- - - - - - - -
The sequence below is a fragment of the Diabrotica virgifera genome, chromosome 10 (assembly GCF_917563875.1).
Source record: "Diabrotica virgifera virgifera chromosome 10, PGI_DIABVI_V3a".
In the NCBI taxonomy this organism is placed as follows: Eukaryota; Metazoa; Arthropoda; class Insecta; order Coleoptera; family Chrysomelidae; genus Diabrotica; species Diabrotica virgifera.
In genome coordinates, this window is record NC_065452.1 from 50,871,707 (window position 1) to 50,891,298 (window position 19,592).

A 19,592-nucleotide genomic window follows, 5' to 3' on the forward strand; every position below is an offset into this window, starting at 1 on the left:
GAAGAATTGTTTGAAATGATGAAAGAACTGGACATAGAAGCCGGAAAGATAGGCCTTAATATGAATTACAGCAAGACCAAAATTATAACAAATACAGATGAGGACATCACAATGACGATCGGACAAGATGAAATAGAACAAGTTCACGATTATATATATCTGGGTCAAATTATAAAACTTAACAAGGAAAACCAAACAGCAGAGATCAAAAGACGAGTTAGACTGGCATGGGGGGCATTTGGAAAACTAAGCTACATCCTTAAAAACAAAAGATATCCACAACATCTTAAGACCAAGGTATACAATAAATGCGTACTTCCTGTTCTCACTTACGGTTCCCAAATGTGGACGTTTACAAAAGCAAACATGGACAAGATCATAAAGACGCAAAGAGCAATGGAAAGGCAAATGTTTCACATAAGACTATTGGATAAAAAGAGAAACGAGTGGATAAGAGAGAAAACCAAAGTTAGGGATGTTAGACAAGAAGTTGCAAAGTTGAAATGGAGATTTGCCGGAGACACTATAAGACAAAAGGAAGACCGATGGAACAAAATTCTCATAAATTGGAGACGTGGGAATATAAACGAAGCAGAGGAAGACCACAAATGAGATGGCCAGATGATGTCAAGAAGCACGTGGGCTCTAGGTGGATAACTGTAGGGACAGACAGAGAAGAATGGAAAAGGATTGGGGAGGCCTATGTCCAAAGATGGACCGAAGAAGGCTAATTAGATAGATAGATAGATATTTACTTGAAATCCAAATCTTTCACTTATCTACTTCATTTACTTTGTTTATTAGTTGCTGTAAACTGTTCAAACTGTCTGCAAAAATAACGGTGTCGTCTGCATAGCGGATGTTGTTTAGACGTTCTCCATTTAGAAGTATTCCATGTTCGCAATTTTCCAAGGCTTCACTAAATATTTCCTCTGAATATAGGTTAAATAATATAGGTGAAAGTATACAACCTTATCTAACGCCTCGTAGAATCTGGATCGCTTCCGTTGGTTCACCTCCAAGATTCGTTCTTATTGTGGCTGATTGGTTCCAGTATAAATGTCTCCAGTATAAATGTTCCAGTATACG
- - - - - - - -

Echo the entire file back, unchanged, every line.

The sequence below is a fragment of the Diabrotica virgifera genome, chromosome 10 (assembly GCF_917563875.1).
Source record: "Diabrotica virgifera virgifera chromosome 10, PGI_DIABVI_V3a".
In the NCBI taxonomy this organism is placed as follows: Eukaryota; Metazoa; Arthropoda; class Insecta; order Coleoptera; family Chrysomelidae; genus Diabrotica; species Diabrotica virgifera.
In genome coordinates, this window is record NC_065452.1 from 50,871,707 (window position 1) to 50,891,298 (window position 19,592).

A 19,592-nucleotide genomic window follows, 5' to 3' on the forward strand; every position below is an offset into this window, starting at 1 on the left:
GAAGAATTGTTTGAAATGATGAAAGAACTGGACATAGAAGCCGGAAAGATAGGCCTTAATATGAATTACAGCAAGACCAAAATTATAACAAATACAGATGAGGACATCACAATGACGATCGGACAAGATGAAATAGAACAAGTTCACGATTATATATATCTGGGTCAAATTATAAAACTTAACAAGGAAAACCAAACAGCAGAGATCAAAAGACGAGTTAGACTGGCATGGGGGGCATTTGGAAAACTAAGCTACATCCTTAAAAACAAAAGATATCCACAACATCTTAAGACCAAGGTATACAATAAATGCGTACTTCCTGTTCTCACTTACGGTTCCCAAATGTGGACGTTTACAAAAGCAAACATGGACAAGATCATAAAGACGCAAAGAGCAATGGAAAGGCAAATGTTTCACATAAGACTATTGGATAAAAAGAGAAACGAGTGGATAAGAGAGAAAACCAAAGTTAGGGATGTTAGACAAGAAGTTGCAAAGTTGAAATGGAGATTTGCCGGAGACACTATAAGACAAAAGGAAGACCGATGGAACAAAATTCTCATAAATTGGAGACGTGGGAATATAAACGAAGCAGAGGAAGACCACAAATGAGATGGCCAGATGATGTCAAGAAGCACGTGGGCTCTAGGTGGATAACTGTAGGGACAGACAGAGAAGAATGGAAAAGGATTGGGGAGGCCTATGTCCAAAGATGGACCGAAGAAGGCTAATTAGATAGATAGATAGATATTTACTTGAAATCCAAATCTTTCACTTATCTACTTCATTTACTTTGTTTATTAGTTGCTGTAAACTGTTCAAACTGTCTGCAAAAATAACGGTGTCGTCTGCATAGCGGATGTTGTTTAGACGTTCTCCATTTAGAAGTATTCCATGTTCGCAATTTTCCAAGGCTTCACTAAATATTTCCTCTGAATATAGGTTAAATAATATAGGTGAAAGTATACAACCTTATCTAACGCCTCGTAGAATCTGGATCGCTTCCGTTGGTTCACCTCCAAGATTCGTTCTTATTGTGGCTGATTGGTTCCAGTATAAATGTCTCCAGTATAAATGTTCCAGTATACG